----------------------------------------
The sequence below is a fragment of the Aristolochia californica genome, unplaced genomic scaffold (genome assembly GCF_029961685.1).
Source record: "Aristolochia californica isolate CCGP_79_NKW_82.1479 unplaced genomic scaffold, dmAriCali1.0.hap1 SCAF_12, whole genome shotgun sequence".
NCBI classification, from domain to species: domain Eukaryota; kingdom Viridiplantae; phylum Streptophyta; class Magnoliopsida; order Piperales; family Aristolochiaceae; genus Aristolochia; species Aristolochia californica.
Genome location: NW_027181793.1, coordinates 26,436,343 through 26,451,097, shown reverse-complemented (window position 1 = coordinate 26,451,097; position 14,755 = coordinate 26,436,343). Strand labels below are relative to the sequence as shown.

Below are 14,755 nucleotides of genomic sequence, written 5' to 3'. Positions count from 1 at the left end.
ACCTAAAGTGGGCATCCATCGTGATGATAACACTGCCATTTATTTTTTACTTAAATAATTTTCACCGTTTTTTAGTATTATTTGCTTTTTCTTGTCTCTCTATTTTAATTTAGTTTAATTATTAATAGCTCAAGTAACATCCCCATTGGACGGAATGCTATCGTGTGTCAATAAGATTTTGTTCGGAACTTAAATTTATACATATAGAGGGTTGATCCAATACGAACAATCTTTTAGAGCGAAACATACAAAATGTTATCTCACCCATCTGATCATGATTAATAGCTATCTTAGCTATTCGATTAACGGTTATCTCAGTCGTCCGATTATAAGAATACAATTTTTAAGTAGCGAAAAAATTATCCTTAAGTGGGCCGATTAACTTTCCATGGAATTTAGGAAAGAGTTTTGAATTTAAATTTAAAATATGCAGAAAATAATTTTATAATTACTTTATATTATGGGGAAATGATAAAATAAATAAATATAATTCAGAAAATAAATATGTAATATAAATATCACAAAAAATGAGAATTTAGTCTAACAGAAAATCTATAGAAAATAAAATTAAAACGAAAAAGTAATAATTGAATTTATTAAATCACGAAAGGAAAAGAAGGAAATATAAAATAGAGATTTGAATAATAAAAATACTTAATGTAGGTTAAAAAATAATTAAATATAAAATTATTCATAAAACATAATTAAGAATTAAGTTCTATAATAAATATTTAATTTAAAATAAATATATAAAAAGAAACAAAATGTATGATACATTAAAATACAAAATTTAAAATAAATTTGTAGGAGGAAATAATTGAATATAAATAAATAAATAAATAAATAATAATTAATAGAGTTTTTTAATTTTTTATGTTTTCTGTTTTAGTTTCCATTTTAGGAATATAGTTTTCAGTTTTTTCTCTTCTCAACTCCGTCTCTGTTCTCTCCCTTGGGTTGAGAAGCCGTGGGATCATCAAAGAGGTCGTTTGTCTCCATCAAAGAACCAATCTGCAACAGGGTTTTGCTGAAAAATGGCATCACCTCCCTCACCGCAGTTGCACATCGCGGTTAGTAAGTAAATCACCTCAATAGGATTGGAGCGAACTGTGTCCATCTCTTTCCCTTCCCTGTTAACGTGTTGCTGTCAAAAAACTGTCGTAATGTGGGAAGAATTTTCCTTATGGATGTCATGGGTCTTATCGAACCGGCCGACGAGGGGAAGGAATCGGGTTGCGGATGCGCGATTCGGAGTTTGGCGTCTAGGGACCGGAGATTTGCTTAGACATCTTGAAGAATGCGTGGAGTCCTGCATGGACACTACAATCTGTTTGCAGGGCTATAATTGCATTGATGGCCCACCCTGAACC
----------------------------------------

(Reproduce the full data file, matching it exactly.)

The sequence below is a fragment of the Aristolochia californica genome, unplaced genomic scaffold (genome assembly GCF_029961685.1).
Source record: "Aristolochia californica isolate CCGP_79_NKW_82.1479 unplaced genomic scaffold, dmAriCali1.0.hap1 SCAF_12, whole genome shotgun sequence".
NCBI classification, from domain to species: domain Eukaryota; kingdom Viridiplantae; phylum Streptophyta; class Magnoliopsida; order Piperales; family Aristolochiaceae; genus Aristolochia; species Aristolochia californica.
Genome location: NW_027181793.1, coordinates 26,436,343 through 26,451,097, shown reverse-complemented (window position 1 = coordinate 26,451,097; position 14,755 = coordinate 26,436,343). Strand labels below are relative to the sequence as shown.

Below are 14,755 nucleotides of genomic sequence, written 5' to 3'. Positions count from 1 at the left end.
ACCTAAAGTGGGCATCCATCGTGATGATAACACTGCCATTTATTTTTTACTTAAATAATTTTCACCGTTTTTTAGTATTATTTGCTTTTTCTTGTCTCTCTATTTTAATTTAGTTTAATTATTAATAGCTCAAGTAACATCCCCATTGGACGGAATGCTATCGTGTGTCAATAAGATTTTGTTCGGAACTTAAATTTATACATATAGAGGGTTGATCCAATACGAACAATCTTTTAGAGCGAAACATACAAAATGTTATCTCACCCATCTGATCATGATTAATAGCTATCTTAGCTATTCGATTAACGGTTATCTCAGTCGTCCGATTATAAGAATACAATTTTTAAGTAGCGAAAAAATTATCCTTAAGTGGGCCGATTAACTTTCCATGGAATTTAGGAAAGAGTTTTGAATTTAAATTTAAAATATGCAGAAAATAATTTTATAATTACTTTATATTATGGGGAAATGATAAAATAAATAAATATAATTCAGAAAATAAATATGTAATATAAATATCACAAAAAATGAGAATTTAGTCTAACAGAAAATCTATAGAAAATAAAATTAAAACGAAAAAGTAATAATTGAATTTATTAAATCACGAAAGGAAAAGAAGGAAATATAAAATAGAGATTTGAATAATAAAAATACTTAATGTAGGTTAAAAAATAATTAAATATAAAATTATTCATAAAACATAATTAAGAATTAAGTTCTATAATAAATATTTAATTTAAAATAAATATATAAAAAGAAACAAAATGTATGATACATTAAAATACAAAATTTAAAATAAATTTGTAGGAGGAAATAATTGAATATAAATAAATAAATAAATAAATAATAATTAATAGAGTTTTTTAATTTTTTATGTTTTCTGTTTTAGTTTCCATTTTAGGAATATAGTTTTCAGTTTTTTCTCTTCTCAACTCCGTCTCTGTTCTCTCCCTTGGGTTGAGAAGCCGTGGGATCATCAAAGAGGTCGTTTGTCTCCATCAAAGAACCAATCTGCAACAGGGTTTTGCTGAAAAATGGCATCACCTCCCTCACCGCAGTTGCACATCGCGGTTAGTAAGTAAATCACCTCAATAGGATTGGAGCGAACTGTGTCCATCTCTTTCCCTTCCCTGTTAACGTGTTGCTGTCAAAAAACTGTCGTAATGTGGGAAGAATTTTCCTTATGGATGTCATGGGTCTTATCGAACCGGCCGACGAGGGGAAGGAATCGGGTTGCGGATGCGCGATTCGGAGTTTGGCGTCTAGGGACCGGAGATTTGCTTAGACATCTTGAAGAATGCGTGGAGTCCTGCATGGACACTACAATCTGTTTGCAGGGCTATAATTGCATTGATGGCCCACCCTGAACC